Above ones were found just by grepping strcat and sprintf,  there  might
	be more. In general, just think what happens if nick name, host name  or
	channel name is near BIG_BUFFER_SIZE.
	
	No official fixes yet, but I've attached a patch below that fixes  these
	(well, untested but compiles). I've limited the  input  buffer  size  to
	only half of BIG_BUFFER_SIZE, that should  fix  most  of  the  potential
	problems.
	
	
	 ircii 20020912
	 --------------
	
	The  code  was  much  better  than  I  expected.  snprintf()  was   used
	everywhere, only problem that I found was a few my_strcat() calls:
	
	1) "PRIVMSG a a*4080^ASED^A" or "^AUTC 1^A" overflows  ctcp_buffer,  but
	not by much and there doesn't seem to be anything important right  after
	it
	
	2) cannot_join_channel() allows writing one of 5 predefined  texts  past
	buffer in stack. I was able to modify %ebp by with it, but couldn't  get
	anything useful out of it. It just crashed while trying to read  memory.
	I didn't try too hard though,  so  exploiting  might  be  possible  with
	other ways.
	
	3) Statusbar drawing has  several  buffer  overflows.  Usually  it  gets
	truncated to screen width, but a few control characters aren't  counted,
	so we can stuff the buffer nearly full of it.
	
	Next thing that happens is that the last character is filled  until  the
	screen width is full. That  alone  can  overflow  the  buffer.  Then  it
	appends \017 + \0 without overflow checks.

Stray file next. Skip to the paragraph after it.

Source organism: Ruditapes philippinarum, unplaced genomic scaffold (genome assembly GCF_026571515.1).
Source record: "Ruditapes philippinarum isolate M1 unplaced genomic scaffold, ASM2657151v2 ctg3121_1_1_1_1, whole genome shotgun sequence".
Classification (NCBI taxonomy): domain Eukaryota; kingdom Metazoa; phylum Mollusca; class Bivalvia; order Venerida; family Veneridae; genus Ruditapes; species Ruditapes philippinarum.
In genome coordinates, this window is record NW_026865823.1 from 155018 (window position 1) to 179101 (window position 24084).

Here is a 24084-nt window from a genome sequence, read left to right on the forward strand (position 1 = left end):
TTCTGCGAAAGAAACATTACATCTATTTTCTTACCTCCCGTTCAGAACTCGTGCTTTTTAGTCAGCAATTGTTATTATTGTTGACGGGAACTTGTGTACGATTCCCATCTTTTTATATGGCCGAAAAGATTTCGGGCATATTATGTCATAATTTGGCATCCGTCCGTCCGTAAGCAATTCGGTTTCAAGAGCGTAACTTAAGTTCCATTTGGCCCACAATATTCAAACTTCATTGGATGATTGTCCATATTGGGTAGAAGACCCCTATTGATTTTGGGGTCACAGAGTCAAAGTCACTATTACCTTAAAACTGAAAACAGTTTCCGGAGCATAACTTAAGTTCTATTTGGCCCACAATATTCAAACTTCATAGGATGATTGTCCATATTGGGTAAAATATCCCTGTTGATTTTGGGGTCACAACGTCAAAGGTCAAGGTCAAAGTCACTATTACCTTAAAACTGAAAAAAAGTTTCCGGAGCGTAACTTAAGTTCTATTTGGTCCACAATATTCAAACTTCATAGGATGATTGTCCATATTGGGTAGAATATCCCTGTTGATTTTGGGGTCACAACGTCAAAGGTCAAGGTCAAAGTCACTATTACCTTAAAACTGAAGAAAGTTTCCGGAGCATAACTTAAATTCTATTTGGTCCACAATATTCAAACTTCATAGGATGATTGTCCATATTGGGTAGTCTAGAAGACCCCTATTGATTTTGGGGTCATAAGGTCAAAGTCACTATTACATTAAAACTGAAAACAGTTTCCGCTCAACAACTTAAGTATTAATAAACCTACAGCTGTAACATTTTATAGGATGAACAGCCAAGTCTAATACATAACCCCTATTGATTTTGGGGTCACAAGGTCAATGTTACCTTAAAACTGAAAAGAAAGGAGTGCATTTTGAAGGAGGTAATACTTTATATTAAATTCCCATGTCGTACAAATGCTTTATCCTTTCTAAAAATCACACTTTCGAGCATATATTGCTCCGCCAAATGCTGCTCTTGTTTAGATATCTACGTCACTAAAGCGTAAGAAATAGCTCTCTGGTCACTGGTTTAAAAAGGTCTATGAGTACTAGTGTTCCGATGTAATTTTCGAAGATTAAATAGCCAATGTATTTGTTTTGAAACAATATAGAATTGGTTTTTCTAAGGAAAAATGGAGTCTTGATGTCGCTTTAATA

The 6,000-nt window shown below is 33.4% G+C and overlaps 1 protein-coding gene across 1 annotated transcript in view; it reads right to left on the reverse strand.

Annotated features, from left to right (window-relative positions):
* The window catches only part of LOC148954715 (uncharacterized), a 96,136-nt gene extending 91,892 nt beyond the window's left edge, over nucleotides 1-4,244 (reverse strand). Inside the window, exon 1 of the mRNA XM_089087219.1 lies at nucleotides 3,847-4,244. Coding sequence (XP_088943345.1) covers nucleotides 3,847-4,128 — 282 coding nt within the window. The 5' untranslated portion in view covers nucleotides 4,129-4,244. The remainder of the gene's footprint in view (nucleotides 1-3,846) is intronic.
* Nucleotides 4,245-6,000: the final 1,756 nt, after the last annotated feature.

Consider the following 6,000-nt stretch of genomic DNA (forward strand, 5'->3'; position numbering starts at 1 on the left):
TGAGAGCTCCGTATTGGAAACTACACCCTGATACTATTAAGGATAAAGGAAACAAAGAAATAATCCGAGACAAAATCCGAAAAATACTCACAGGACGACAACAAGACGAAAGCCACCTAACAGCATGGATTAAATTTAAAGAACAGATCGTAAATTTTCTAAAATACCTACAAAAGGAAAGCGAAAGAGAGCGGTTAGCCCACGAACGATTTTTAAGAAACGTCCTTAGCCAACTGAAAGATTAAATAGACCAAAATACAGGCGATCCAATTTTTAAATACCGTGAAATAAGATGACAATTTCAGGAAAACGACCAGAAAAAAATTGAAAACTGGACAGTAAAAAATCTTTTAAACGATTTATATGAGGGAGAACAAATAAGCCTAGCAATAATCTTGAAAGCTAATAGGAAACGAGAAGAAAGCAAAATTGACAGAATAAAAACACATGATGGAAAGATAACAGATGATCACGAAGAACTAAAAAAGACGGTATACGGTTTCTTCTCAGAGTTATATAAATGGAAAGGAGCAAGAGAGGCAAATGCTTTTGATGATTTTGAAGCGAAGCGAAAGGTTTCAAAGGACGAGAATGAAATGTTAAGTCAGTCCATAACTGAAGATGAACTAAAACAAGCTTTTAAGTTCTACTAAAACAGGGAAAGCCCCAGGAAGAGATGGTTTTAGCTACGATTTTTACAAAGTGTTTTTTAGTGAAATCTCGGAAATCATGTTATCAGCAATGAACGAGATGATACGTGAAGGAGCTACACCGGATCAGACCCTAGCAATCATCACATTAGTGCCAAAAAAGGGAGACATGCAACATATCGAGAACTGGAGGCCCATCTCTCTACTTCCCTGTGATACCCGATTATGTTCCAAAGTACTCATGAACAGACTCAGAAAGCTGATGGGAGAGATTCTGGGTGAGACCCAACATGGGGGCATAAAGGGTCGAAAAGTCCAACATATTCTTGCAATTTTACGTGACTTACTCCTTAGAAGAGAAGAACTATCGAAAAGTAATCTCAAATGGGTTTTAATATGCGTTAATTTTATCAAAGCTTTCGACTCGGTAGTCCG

status_make_printable() is called next. It has  a  check  for  pos  <
	BIG_BUFFER_SIZE, but that can still overflow buffer by  two  bytes  (our
	control char and \026) if last character is one the control chars.
	
	I got this far with exploiting:
	
	print SOCKET ":i 001 ".("\002"x3880).("X"x40).("\002"x140)." :\n";
	
	Program received signal SIGSEGV, Segmentation fault.
	0x08079f8a in make_status (window=0x58585858)
	    at /home/cras/src/ircii-20020912/source/status.c:803
	803                             if (window->status_line[k] && (SG == -1))
	
	I think you'd get a real exploit out of that  by  properly  setting  the
	local variables.
	
	4) Some of the other my_strcat() calls may overflow buffer as well  (eg.
	create_server_list()),  but  they  can't  be  exploited  by  (a  single)
	server.
	
	ircii-20030313 fixes these.
	
	
	 EPIC4 1.1.7.20020907
	 --------------------
	
	Note that this is an ALPHA version, and the author  strongly  recommends
	not to use it. However at least Debian is still distributing it  instead
	of 1.0.1 (which is why I audited that  -  I  just  did  "apt-get  source
	epic4").
	
	It contained one user (eg.  regular  PRIVMSG)  exploitable  heap  buffer
	overflow  if  mangle_inbound  setting  contained   ANSI.   Because   the
	overflowable bytes were limited to only  few  specific  characters,  I'm
	not sure if it's more than a remote crash.
	
	It also contained the same two problems as 1.0.1 below, and a  few  more
	potential ones.
	
	20030314 snapshot should fix these.
	
	
	 EPIC4 1.0.1
	 -----------
	
	This is the PRODUCTION release which you should be using.
	
	1) EPIC has grown max. input line of server from the old 4096  to  8192,
	but without growing BIG_SERVER_BUFFER from 4096. There's  at  least  one
	place where you can overflow it:
	
	---
	void	userhost_cmd_returned (UserhostItem *stuff, char *nick, char *text)
	{
		char	args[BIG_BUFFER_SIZE + 1];
	
		/* This should be safe, though its playing it fast and loose */
		strcpy(args, stuff->nick ? stuff->nick : empty_string);
		strcat(args, stuff->oper ? " + " : " - ");
		strcat(args, stuff->away ? "+ " : "- ");
		strcat(args, stuff->user ? stuff->user : empty_string);
		strcat(args, space);
		strcat(args, stuff->host ? stuff->host : empty_string);
		parse_line(NULL, text, args, 0, 0);
	}
	---
	
	Exploiting that requires that  the  client  calls  /USERHOST  nick  -CMD
	<command>, but I think that's quite widely used in EPIC scripts.
	
	2) Statusbar writing isn't fully safe:
	
	---
				/*